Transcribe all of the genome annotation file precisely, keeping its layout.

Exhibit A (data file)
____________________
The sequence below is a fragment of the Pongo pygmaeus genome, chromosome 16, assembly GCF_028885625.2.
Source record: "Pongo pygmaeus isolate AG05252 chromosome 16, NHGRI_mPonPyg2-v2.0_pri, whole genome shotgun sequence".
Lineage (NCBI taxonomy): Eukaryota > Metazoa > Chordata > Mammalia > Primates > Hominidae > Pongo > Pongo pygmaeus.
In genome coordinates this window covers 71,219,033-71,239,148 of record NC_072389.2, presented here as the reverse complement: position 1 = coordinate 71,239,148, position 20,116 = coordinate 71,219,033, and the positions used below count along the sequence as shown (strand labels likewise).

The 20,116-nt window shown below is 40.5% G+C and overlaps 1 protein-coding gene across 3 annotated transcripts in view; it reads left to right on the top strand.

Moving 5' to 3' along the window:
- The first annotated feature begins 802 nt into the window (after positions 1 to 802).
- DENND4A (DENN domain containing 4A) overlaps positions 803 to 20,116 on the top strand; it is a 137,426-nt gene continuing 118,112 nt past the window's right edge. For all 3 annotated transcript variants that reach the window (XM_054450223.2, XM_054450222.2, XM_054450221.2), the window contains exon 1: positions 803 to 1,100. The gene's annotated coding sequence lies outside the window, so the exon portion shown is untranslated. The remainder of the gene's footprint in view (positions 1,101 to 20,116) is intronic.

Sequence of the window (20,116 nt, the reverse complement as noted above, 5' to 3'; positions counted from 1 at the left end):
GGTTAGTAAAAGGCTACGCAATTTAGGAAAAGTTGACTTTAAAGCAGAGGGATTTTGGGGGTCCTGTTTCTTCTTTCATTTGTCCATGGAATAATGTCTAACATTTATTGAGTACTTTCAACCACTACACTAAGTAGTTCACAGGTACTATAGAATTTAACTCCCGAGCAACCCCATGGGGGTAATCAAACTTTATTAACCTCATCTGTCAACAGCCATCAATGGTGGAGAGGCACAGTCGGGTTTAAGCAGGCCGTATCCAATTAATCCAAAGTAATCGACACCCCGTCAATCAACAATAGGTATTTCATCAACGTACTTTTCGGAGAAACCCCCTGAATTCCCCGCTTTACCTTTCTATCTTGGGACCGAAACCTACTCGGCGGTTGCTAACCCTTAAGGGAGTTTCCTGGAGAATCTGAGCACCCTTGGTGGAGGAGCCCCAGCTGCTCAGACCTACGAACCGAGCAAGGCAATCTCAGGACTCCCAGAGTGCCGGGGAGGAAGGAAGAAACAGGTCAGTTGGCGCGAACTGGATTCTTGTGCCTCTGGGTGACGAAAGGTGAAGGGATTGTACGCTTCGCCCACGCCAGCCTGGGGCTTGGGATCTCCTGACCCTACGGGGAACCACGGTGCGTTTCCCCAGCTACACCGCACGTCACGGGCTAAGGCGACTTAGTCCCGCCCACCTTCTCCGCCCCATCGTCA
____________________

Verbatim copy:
The sequence below is a fragment of the Pongo pygmaeus genome, chromosome 16, assembly GCF_028885625.2.
Source record: "Pongo pygmaeus isolate AG05252 chromosome 16, NHGRI_mPonPyg2-v2.0_pri, whole genome shotgun sequence".
Lineage (NCBI taxonomy): Eukaryota > Metazoa > Chordata > Mammalia > Primates > Hominidae > Pongo > Pongo pygmaeus.
In genome coordinates this window covers 71,219,033-71,239,148 of record NC_072389.2, presented here as the reverse complement: position 1 = coordinate 71,239,148, position 20,116 = coordinate 71,219,033, and the positions used below count along the sequence as shown (strand labels likewise).

The 20,116-nt window shown below is 40.5% G+C and overlaps 1 protein-coding gene across 3 annotated transcripts in view; it reads left to right on the top strand.

Moving 5' to 3' along the window:
- The first annotated feature begins 802 nt into the window (after positions 1 to 802).
- DENND4A (DENN domain containing 4A) overlaps positions 803 to 20,116 on the top strand; it is a 137,426-nt gene continuing 118,112 nt past the window's right edge. For all 3 annotated transcript variants that reach the window (XM_054450223.2, XM_054450222.2, XM_054450221.2), the window contains exon 1: positions 803 to 1,100. The gene's annotated coding sequence lies outside the window, so the exon portion shown is untranslated. The remainder of the gene's footprint in view (positions 1,101 to 20,116) is intronic.

Sequence of the window (20,116 nt, the reverse complement as noted above, 5' to 3'; positions counted from 1 at the left end):
GGTTAGTAAAAGGCTACGCAATTTAGGAAAAGTTGACTTTAAAGCAGAGGGATTTTGGGGGTCCTGTTTCTTCTTTCATTTGTCCATGGAATAATGTCTAACATTTATTGAGTACTTTCAACCACTACACTAAGTAGTTCACAGGTACTATAGAATTTAACTCCCGAGCAACCCCATGGGGGTAATCAAACTTTATTAACCTCATCTGTCAACAGCCATCAATGGTGGAGAGGCACAGTCGGGTTTAAGCAGGCCGTATCCAATTAATCCAAAGTAATCGACACCCCGTCAATCAACAATAGGTATTTCATCAACGTACTTTTCGGAGAAACCCCCTGAATTCCCCGCTTTACCTTTCTATCTTGGGACCGAAACCTACTCGGCGGTTGCTAACCCTTAAGGGAGTTTCCTGGAGAATCTGAGCACCCTTGGTGGAGGAGCCCCAGCTGCTCAGACCTACGAACCGAGCAAGGCAATCTCAGGACTCCCAGAGTGCCGGGGAGGAAGGAAGAAACAGGTCAGTTGGCGCGAACTGGATTCTTGTGCCTCTGGGTGACGAAAGGTGAAGGGATTGTACGCTTCGCCCACGCCAGCCTGGGGCTTGGGATCTCCTGACCCTACGGGGAACCACGGTGCGTTTCCCCAGCTACACCGCACGTCACGGGCTAAGGCGACTTAGTCCCGCCCACCTTCTCCGCCCCATCGTCA